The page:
Have to Marry Well
Papa’s debts were such that he had to sell our mother’s favorite plantation—Elk Hill. He’d been forced to sell land. Land, which meant everything to a Virginia planter. Everything to him. And I understood that in his perilous financial situation, the only asset I had to contribute was myself.
I’d have to marry, and I’d have to marry well.
Given that my heart was already shattered to pieces, love need be of no consideration in my decision to marry. Sally’s words from that day in the foyer at the Hotel de Langeac played back to me. Women have to give hard thought to the men we’ll wind up with. . . . Her words held a relevance now that I couldn’t have known then, and it made me all the more regretful for the way
I’d treated her.
So, yes, let my choice of husband be a wealthy man, but also a kind one. A country neighbor and friend. Someone with whom my family shared a history.
If I was to marry, why not Tom Randolph?
I could never hope for a man to see me the way William had, but Tom wanted me. And that would have to be enough. I saw no reason to delay.
William and I had parted in September. It was now January of a new year, and he’d still not written to my father or me. William had waited two years before declaring that he’d wait no more. I doubted the young Mr. Randolph would wait that long. And if we didn’t marry soon, my father wouldn’t be there for the wedding, because William’s predictions had proved to be true—President Washington had, indeed, named my father secretary of state. And Papa’s friends, like Mr. Madison, convinced him that it was an honor he couldn’t refuse.
None of us would return to France. Instead, my father would ride off to the new capital to serve in the president’s cabinet before springtime and would send me and Polly to live at Eppington, where we’d learn housewifery from Aunt Elizabeth.
Or . . . I could marry now and be my own mistress. So, I accepted Tom’s proposal, and the wedding was planned a few weeks hence.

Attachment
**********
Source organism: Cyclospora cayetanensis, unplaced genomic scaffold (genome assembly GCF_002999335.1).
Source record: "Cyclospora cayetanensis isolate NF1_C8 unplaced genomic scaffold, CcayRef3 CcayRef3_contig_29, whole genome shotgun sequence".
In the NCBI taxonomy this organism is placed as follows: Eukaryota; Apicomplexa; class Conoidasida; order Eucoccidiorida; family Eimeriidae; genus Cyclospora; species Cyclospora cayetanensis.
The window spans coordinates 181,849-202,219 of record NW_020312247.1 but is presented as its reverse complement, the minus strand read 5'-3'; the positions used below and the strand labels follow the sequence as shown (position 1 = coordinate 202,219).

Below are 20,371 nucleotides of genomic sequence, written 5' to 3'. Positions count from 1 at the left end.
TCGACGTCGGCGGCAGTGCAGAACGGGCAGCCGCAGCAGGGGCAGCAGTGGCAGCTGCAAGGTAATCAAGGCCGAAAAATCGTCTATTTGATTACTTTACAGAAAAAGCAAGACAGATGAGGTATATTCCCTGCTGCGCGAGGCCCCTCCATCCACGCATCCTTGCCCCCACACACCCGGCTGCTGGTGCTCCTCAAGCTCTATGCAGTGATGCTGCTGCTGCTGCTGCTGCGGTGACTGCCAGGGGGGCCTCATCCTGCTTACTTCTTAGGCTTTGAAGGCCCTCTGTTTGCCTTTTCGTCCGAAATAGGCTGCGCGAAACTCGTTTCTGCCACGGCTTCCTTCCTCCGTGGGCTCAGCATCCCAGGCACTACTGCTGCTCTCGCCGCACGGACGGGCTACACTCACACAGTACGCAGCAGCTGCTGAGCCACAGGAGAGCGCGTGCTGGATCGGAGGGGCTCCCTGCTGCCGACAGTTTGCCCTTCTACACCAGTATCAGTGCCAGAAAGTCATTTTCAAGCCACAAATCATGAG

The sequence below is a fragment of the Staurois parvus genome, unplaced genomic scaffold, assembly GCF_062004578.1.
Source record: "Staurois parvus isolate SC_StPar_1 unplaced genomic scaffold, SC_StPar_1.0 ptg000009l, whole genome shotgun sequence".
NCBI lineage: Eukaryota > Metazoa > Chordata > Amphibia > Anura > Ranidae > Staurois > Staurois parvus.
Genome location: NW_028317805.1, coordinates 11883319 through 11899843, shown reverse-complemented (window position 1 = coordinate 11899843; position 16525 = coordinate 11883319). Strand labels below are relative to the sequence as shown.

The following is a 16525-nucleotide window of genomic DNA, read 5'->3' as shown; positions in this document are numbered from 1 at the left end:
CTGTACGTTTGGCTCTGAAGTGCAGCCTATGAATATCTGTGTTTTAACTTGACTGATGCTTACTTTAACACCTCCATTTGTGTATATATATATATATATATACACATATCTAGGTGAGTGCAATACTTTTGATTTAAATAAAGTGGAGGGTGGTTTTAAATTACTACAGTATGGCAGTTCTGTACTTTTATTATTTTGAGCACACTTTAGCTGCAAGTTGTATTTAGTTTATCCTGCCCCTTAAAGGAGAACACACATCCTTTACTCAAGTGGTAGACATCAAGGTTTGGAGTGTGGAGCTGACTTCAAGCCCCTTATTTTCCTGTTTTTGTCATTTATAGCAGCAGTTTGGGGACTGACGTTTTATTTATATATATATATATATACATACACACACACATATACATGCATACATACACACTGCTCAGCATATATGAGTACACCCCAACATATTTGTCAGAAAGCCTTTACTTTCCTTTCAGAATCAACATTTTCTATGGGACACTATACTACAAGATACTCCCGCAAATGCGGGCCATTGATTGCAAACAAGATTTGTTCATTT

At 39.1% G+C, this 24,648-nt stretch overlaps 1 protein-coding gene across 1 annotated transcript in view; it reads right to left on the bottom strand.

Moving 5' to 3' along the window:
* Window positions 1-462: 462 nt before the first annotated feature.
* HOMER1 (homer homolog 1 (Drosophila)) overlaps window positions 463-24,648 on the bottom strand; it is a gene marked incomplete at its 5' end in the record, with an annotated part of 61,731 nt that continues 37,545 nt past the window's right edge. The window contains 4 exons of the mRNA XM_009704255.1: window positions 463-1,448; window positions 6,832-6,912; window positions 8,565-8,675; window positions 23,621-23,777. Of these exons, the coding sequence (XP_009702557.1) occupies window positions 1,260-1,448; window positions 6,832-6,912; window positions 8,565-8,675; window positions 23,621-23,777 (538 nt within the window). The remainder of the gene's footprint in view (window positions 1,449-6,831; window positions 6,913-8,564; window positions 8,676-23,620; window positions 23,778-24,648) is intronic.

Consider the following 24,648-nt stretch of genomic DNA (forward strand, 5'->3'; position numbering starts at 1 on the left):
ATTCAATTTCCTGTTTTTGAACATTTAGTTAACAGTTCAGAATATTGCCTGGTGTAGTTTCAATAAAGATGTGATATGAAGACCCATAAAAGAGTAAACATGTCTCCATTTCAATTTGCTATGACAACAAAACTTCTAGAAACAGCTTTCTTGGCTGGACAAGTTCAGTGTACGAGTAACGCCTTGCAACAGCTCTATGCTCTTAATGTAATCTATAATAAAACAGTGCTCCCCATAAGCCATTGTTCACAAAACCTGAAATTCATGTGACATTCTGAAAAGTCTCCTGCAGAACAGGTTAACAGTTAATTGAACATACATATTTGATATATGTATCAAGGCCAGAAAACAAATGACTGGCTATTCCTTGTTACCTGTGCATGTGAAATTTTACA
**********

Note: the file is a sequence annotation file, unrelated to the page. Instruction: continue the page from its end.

Tom never smiled at my answer. Instead, standing beneath the pillars of my father’s neglected house, he took my hands and crushed them to his chest so I might feel the throbbing pulse beneath my fingers to prove his happiness. “My heart is yours, Patsy. It’s racing for you. Galloping with eagerness to make you mine.”
I might’ve hesitated, in that moment, if my own heartbeat hadn’t answered in kind. “I’d like to know your plans for our future,” I said.
Tom nodded, his gaze serious. “My father is settling on me a plantation near Tuckahoe called Varina, with forty Negroes. Your father is settling on you his best plantation in Bedford and
twenty-five Negroes, little and big.”
Slaves. My father was giving me slaves.
They wouldn’t be mine, of course, not truly. Everything would belong to my husband the moment we wed. Tom would be the slaveholder—not me. And I knew it was considered only right and proper for every genrty bride to be given not only a settlement like this, but also a maid. Usually the girl that had attended her during her youth and courtship. By all the traditions of our country, this was no more than Papa ought to have given me, plus Sally Hemings besides. But there was no question that he’d keep her for himself, just as he’d promised.
And I didn’t know how I should feel about any of it.
The idealism of France was an ocean away. I’d chosen Virginia and a way of life that William had said was stained with evil. I couldn’t pretend I didn’t know what I was returning to. But faced now with it, I found myself more troubled than I ever thought I might be.
Tom must’ve seen the shadow of my conflicted emotions in my expression, but he mistook its cause. “Colonel Randolph intends for us to live at Varina, near Tuckahoe. But you’ve a right to know that isn’t my intention. I hope to buy my father’s holding at Edgehill and settle closer to Monticello. I’d like a small farm that I can manage myself while pursuing an honorable life of public service. I’ve no ambition to gobble up lands that can’t be farmed without an army of slaves. Such a life would weigh on my conscience more heavily than I could bear. Unlike my new brother-in-law, I don’t make wedding toasts to embarrass my hosts about the evils of the institution, but I cannot abide slavery, Miss Jefferson.” He frowned, the ferocity in those dark eyes softening until he seemed shamed. “I should’ve told you this before now. Though I’m violently smitten with you, I should never agree to start a life on a lie. So I consider it entirely pardonable if this revelation changes your mind about marrying me.”
For the first time, I kissed Tom Randolph with something more in my heart than carnal desire. I brought my lips to his with an exquisite tenderness and replied, “With all my heart, Tom, you’ve only made me more certain in my decision.”